Justin Brass is a managing director at Burford Capital, which specializes in litigation finance. He visited Global Finance to discuss funding innovation and the bottom-line value of litigation.
Global Finance: What are the market’s needs in your area?
Justin Brass: Most traditional global banks won’t lend nonrecourse (without an option to claim against the company itself) against legal cases to fund working capital. Companies like Burford Capital fill this market gap. It can be financing the costs of a large single commercial litigation case or providing capital against a portfolio of legal claims, which allows pricing flexibility. A rising segment is multinational corporates using financing against their litigation spending. Bigger and public companies are using us more.
Defendants can also get funding, but those investments require the financier and the client to define success. A small tech company defending itself in a patent-infringement case might need funding support, and in those cases, the investment may include an equity component. Regardless, these types of legal cases often take years to resolve, and having our own judgment enforcement and asset recovery team really helps us mitigate risk. Our JE team takes cases on risk or for a fee to help clients recover judgments.
GF: How do you choose clients and what’s the process?
Brass: We take up a small fraction of the opportunities presented to us—low single-digit percentages. Because we do not control the litigation, we engage in extensive due diligence to determine the value of and prospects for the litigation—including the attorneys’ capabilities. Few of the total screened cases actually get funded but the due diligence process is helpful to the potential client. We typically fund companies in litigation, not individuals, as the decision-making process tends to be less emotional. We can fund the company, or fund its lawyers directly, using an agreed-upon budget. Funding is typically provided in phases, and, at least with us, payments do not depend on specific developments in the litigation.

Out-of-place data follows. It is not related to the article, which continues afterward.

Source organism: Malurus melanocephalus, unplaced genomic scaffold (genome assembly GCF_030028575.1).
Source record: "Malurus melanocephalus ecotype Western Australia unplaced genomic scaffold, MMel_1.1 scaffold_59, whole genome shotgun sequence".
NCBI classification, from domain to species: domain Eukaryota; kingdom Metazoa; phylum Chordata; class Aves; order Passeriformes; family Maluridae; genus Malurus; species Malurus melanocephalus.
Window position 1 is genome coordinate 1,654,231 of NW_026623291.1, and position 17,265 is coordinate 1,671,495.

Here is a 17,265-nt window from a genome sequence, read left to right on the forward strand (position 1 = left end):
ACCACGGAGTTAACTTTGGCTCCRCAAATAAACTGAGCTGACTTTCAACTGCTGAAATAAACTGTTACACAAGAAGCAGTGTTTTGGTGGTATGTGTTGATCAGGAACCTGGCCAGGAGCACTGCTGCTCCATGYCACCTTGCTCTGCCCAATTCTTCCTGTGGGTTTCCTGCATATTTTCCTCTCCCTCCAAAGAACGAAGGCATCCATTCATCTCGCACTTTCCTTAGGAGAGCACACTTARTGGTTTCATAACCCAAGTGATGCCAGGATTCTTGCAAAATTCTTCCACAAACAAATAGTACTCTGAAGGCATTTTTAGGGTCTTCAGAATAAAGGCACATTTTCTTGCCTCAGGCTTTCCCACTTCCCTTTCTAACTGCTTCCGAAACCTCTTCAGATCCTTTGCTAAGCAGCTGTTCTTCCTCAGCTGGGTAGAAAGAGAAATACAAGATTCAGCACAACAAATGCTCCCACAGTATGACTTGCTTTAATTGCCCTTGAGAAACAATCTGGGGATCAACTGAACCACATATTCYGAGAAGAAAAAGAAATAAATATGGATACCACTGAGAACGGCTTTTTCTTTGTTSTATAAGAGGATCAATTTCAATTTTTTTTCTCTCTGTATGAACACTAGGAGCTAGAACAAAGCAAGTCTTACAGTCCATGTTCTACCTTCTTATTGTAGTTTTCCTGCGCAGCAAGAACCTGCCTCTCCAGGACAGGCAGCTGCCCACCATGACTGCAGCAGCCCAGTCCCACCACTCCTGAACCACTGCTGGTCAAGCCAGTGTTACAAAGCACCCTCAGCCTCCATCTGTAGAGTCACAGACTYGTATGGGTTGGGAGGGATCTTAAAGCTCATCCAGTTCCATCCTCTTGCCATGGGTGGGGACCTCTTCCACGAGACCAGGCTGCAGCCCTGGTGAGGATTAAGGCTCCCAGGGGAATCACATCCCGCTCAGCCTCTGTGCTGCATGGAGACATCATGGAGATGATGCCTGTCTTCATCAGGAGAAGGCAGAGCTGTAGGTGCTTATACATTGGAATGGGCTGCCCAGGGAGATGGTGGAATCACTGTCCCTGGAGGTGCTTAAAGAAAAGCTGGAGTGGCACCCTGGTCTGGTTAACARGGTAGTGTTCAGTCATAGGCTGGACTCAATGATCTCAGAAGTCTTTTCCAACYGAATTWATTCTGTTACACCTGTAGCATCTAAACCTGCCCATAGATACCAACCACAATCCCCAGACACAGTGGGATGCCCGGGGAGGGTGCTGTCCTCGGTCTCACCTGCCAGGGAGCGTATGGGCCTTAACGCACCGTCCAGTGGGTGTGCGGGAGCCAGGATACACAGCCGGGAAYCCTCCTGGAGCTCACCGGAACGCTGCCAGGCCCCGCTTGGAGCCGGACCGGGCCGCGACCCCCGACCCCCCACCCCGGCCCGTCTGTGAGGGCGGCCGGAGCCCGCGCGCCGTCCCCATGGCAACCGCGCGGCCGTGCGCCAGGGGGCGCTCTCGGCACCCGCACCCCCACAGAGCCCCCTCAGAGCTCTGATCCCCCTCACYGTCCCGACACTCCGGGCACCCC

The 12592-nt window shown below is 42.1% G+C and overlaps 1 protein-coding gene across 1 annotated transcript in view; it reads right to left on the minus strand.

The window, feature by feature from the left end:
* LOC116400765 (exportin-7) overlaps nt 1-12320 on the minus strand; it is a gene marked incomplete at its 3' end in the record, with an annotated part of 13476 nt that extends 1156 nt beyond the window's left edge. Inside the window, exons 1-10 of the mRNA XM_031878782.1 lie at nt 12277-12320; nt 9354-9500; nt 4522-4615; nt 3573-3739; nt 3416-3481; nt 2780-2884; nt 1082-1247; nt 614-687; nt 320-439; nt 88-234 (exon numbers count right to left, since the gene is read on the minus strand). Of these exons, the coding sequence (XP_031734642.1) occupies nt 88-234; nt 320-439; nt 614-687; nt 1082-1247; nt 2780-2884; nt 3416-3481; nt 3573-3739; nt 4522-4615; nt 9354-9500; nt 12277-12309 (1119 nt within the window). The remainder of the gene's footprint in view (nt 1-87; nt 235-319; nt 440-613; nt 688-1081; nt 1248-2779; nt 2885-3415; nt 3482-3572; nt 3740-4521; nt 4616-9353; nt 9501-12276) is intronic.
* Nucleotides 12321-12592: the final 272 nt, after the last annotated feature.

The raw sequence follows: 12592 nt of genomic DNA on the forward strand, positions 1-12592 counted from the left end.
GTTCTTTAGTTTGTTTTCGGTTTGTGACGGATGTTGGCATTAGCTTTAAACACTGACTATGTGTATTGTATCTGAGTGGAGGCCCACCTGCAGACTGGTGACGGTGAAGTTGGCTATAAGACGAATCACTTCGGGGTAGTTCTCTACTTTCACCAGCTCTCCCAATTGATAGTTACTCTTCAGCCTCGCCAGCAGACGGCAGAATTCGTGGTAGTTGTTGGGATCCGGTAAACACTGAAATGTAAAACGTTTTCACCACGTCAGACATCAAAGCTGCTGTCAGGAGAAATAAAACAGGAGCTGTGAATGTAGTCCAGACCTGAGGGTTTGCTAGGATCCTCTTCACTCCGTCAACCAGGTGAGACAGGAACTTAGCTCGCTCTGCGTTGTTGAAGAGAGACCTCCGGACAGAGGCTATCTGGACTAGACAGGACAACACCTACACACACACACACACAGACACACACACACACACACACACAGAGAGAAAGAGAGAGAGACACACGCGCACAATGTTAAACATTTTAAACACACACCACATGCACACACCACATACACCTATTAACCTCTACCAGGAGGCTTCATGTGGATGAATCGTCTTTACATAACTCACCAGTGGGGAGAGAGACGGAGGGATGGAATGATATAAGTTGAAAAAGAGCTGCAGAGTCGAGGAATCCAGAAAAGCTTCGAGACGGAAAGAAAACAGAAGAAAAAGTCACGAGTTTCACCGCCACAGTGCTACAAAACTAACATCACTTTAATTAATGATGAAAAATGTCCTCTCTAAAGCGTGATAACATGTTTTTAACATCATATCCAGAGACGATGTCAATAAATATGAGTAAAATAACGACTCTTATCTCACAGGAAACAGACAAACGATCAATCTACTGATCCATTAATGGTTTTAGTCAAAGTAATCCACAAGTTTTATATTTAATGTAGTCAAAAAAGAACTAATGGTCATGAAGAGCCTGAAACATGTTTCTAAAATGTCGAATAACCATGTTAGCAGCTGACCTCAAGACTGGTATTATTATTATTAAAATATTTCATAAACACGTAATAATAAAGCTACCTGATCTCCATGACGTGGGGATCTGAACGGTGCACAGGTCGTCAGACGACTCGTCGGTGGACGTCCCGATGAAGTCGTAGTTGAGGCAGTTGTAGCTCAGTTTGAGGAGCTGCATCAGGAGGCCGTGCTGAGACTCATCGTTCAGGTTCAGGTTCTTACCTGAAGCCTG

GF: What new legal-related financial services are you and your competitors looking into?
Brass: We’ve expanded into other areas, including restructuring and financing companies in the bankruptcy zone and going through substantial litigation. We also help private equity fund acquisitions and portfolio exits by monetizing legal assets. We recently acquired Gerchen Keller Capital, a management company of several legal-risks funds, allowing us also to expand our work in intellectual property and get into post judgment claims with lower expected rates of return.
GF: Who invests in your industry, and how do you finance your own operations?
Brass: Burford Capital is a public company, raising capital based on performance. Our investor base includes renowned institutional investors such as Fidelity. Our recent acquisition of a fund structure also allows fundraising from limited partners to litigation financing funds. Transparency is key for our investors, and investing in a public company in this space allows investors to look at the company’s cash flow and financials and understand the legal risks better. We also issue debt in London’s bond market. The company recently raised 6.125% £100 million ($123.6 million) bond.
GF: Are you or others able to resell legal claims that you fund?
Brass: I don’t believe in securitization of these assets, but creating a secondary market is one of Burford’s current initiatives and important for growth of the industry. In December 2016, Burford sold several million dollars in participation interests in its possible future proceeds related to Petersen claims regarding Argentine expropriation in 2012 of a majority stake in YPF, an energy company.